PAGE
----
Under Floridian law, prosecutors have time limits in almost all types of cases. The exceptions to that rule are for violent cases in which someone was killed and the accused could face charges that result in a death penalty felony, felony punishable by life in prison or perjury in an official proceeding that is tied to a death penalty case.
In all other felony cases, there are statutes of limitations requirements. For example, the prosecution has four years to bring a case against someone facing a first-degree felony charge. Other felonies have statutes of limitations deadlines of three years. First-degree misdemeanors and second-degree misdemeanors have two-year and one-year statutes of limitations deadlines respectively.
In some cases, the statute of limitations is longer. For instance, the first-degree felony and second-degree felony for the neglect or abuse of disabled or aged adults is five years. Sexual offenses also have extended statutes of limitations deadlines, because the person must be at least 16 before the statute of limitations begins unless he or she reported the violation sooner.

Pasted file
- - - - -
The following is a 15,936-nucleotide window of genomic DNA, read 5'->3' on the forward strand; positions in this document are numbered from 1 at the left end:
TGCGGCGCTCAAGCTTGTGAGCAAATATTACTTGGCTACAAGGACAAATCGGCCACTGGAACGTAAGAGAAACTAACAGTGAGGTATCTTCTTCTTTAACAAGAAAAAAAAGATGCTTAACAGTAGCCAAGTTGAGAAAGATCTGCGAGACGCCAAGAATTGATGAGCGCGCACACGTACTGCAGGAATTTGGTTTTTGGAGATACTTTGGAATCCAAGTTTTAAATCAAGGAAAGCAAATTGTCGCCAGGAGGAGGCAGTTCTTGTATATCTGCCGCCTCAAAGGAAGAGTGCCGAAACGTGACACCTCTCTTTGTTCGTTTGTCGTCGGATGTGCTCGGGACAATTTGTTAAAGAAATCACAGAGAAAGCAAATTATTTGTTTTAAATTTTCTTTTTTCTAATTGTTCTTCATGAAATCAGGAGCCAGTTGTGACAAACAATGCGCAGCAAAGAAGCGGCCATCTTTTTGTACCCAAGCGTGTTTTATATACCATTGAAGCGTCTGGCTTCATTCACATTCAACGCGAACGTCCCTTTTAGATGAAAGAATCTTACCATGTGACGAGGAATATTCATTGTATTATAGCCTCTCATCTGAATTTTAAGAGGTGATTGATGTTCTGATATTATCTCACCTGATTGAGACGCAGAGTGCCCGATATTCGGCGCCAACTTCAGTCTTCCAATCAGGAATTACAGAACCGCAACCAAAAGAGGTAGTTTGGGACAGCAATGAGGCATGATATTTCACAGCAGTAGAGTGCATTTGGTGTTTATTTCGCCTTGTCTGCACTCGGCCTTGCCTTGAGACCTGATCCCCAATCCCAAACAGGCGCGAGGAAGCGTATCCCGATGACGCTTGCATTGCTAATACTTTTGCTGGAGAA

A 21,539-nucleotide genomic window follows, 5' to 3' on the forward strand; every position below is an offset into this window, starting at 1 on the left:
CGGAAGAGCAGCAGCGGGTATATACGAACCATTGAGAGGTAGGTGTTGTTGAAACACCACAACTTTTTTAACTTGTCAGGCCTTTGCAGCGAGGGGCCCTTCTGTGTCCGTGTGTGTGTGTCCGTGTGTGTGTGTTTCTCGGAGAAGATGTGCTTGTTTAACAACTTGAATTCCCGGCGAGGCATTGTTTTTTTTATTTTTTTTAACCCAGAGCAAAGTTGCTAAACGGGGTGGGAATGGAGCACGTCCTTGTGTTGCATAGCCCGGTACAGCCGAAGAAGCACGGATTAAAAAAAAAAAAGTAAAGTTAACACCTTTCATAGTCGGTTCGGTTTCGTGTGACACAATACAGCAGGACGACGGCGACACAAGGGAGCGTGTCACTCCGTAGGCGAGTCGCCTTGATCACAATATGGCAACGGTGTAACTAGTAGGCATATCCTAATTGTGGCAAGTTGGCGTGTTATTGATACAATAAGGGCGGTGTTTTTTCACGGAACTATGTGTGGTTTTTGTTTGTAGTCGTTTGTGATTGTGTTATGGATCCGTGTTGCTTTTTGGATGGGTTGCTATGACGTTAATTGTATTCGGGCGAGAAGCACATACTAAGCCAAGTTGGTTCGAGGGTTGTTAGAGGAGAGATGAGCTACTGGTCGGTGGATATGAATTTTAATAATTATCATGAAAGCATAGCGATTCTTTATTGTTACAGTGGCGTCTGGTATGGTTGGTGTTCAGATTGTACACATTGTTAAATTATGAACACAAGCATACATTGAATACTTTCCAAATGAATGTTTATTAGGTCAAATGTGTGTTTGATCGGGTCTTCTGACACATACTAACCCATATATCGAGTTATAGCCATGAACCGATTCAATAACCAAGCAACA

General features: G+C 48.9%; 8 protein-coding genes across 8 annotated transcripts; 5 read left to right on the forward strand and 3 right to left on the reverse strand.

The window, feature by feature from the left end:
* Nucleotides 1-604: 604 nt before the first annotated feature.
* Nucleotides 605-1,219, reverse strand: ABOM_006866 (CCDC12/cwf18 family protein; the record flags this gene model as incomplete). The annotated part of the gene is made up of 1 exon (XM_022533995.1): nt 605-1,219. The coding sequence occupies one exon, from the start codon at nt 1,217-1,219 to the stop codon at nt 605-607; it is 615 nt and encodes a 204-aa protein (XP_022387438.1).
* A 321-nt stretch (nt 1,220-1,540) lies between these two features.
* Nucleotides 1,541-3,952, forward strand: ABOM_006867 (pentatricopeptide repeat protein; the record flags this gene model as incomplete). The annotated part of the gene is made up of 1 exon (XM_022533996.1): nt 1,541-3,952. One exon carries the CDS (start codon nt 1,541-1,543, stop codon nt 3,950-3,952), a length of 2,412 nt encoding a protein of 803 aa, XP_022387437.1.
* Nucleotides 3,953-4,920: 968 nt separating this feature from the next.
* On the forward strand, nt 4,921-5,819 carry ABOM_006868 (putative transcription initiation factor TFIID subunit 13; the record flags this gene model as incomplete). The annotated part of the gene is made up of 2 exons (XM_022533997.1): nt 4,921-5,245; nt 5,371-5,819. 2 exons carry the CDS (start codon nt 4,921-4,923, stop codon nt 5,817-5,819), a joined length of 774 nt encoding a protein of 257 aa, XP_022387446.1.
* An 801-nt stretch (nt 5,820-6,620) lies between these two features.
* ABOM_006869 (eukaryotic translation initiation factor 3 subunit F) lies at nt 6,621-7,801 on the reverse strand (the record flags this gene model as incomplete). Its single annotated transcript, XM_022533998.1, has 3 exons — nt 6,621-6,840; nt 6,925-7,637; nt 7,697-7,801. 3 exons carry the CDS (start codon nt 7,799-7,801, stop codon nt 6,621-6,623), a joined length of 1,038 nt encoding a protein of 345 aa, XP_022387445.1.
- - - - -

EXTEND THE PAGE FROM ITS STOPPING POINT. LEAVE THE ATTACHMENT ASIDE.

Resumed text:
It’s important to know that the statute of limitations doesn’t run if you are not in the state or have no home or workplace. The statute of limitations can be extended no more than three years longer using this rule.
If you’re accused of a felony, knowing the statute of limitations is one key component of your case. If the other party chooses not to pursue a claim or waits too long, you may be able to walk away from the situation without facing any penalties.
Source: FindLaw, “Florida Criminal Statute of Limitations Laws,” accessed Oct. 16, 2017